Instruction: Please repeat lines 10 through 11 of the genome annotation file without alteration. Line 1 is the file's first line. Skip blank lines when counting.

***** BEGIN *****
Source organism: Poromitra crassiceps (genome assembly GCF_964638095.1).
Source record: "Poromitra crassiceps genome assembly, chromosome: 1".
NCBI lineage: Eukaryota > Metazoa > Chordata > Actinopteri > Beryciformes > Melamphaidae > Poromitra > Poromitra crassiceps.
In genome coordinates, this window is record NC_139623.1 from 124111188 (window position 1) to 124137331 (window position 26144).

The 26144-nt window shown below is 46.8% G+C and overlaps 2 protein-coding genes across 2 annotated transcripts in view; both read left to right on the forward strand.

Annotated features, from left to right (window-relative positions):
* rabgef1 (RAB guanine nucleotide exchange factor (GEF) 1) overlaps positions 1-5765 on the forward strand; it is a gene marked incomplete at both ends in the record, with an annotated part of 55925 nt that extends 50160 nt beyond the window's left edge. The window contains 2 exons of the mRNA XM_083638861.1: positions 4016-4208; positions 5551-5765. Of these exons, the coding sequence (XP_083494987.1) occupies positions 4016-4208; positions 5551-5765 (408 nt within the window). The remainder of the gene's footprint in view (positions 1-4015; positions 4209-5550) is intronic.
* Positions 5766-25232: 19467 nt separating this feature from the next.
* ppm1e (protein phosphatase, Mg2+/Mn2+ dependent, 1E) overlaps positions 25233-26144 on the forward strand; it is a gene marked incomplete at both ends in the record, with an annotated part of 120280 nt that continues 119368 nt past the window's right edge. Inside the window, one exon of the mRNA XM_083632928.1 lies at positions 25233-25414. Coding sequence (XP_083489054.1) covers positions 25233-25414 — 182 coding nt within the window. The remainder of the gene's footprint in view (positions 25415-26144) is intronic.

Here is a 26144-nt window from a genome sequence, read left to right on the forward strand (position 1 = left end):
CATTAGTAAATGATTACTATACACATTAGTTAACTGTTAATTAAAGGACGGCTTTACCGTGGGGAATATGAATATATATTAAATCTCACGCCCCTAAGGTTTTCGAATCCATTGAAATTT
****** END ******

Here is a 26144-nt window from a genome sequence, read left to right on the forward strand (position 1 = left end):
CATTAGTAAATGATTACTATACACATTAGTTAACTGTTAATTAAAGGACGGCTTTACCGTGGGGAATATGAATATATATTAAATCTCACGCCCCTAAGGTTTTCGAATCCATTGAAATTT